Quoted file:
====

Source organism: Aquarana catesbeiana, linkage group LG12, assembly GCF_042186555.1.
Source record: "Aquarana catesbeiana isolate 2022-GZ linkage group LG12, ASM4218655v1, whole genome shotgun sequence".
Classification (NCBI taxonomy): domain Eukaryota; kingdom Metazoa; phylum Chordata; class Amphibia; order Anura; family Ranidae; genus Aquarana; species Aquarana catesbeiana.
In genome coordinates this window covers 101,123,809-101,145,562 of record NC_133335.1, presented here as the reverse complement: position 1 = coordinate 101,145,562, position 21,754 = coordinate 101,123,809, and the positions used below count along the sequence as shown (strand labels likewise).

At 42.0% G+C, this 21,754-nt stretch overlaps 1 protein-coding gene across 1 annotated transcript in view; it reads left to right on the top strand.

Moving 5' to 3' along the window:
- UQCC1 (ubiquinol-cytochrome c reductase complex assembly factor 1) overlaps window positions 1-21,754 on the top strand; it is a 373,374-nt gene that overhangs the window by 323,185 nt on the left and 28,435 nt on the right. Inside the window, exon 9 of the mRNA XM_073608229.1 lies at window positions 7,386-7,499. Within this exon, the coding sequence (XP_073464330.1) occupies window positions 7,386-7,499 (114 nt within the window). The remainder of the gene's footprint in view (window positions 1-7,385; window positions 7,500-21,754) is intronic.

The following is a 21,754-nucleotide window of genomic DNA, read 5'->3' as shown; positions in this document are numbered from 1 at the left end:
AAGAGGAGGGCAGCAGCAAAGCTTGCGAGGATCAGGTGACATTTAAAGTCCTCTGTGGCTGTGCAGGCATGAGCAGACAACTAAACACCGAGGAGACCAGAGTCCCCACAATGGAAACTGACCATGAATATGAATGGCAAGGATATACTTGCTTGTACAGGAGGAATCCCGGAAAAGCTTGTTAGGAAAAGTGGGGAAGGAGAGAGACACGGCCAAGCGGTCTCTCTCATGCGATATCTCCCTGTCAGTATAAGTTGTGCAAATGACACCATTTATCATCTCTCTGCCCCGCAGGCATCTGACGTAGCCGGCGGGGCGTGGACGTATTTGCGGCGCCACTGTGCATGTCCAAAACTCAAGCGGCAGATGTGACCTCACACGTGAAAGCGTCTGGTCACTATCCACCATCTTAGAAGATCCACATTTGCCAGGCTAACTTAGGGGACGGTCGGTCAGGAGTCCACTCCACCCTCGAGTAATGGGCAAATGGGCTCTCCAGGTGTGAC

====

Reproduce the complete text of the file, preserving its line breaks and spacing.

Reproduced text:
Source organism: Aquarana catesbeiana, linkage group LG12, assembly GCF_042186555.1.
Source record: "Aquarana catesbeiana isolate 2022-GZ linkage group LG12, ASM4218655v1, whole genome shotgun sequence".
Classification (NCBI taxonomy): domain Eukaryota; kingdom Metazoa; phylum Chordata; class Amphibia; order Anura; family Ranidae; genus Aquarana; species Aquarana catesbeiana.
In genome coordinates this window covers 101,123,809-101,145,562 of record NC_133335.1, presented here as the reverse complement: position 1 = coordinate 101,145,562, position 21,754 = coordinate 101,123,809, and the positions used below count along the sequence as shown (strand labels likewise).

At 42.0% G+C, this 21,754-nt stretch overlaps 1 protein-coding gene across 1 annotated transcript in view; it reads left to right on the top strand.

Moving 5' to 3' along the window:
- UQCC1 (ubiquinol-cytochrome c reductase complex assembly factor 1) overlaps window positions 1-21,754 on the top strand; it is a 373,374-nt gene that overhangs the window by 323,185 nt on the left and 28,435 nt on the right. Inside the window, exon 9 of the mRNA XM_073608229.1 lies at window positions 7,386-7,499. Within this exon, the coding sequence (XP_073464330.1) occupies window positions 7,386-7,499 (114 nt within the window). The remainder of the gene's footprint in view (window positions 1-7,385; window positions 7,500-21,754) is intronic.

The following is a 21,754-nucleotide window of genomic DNA, read 5'->3' as shown; positions in this document are numbered from 1 at the left end:
AAGAGGAGGGCAGCAGCAAAGCTTGCGAGGATCAGGTGACATTTAAAGTCCTCTGTGGCTGTGCAGGCATGAGCAGACAACTAAACACCGAGGAGACCAGAGTCCCCACAATGGAAACTGACCATGAATATGAATGGCAAGGATATACTTGCTTGTACAGGAGGAATCCCGGAAAAGCTTGTTAGGAAAAGTGGGGAAGGAGAGAGACACGGCCAAGCGGTCTCTCTCATGCGATATCTCCCTGTCAGTATAAGTTGTGCAAATGACACCATTTATCATCTCTCTGCCCCGCAGGCATCTGACGTAGCCGGCGGGGCGTGGACGTATTTGCGGCGCCACTGTGCATGTCCAAAACTCAAGCGGCAGATGTGACCTCACACGTGAAAGCGTCTGGTCACTATCCACCATCTTAGAAGATCCACATTTGCCAGGCTAACTTAGGGGACGGTCGGTCAGGAGTCCACTCCACCCTCGAGTAATGGGCAAATGGGCTCTCCAGGTGTGAC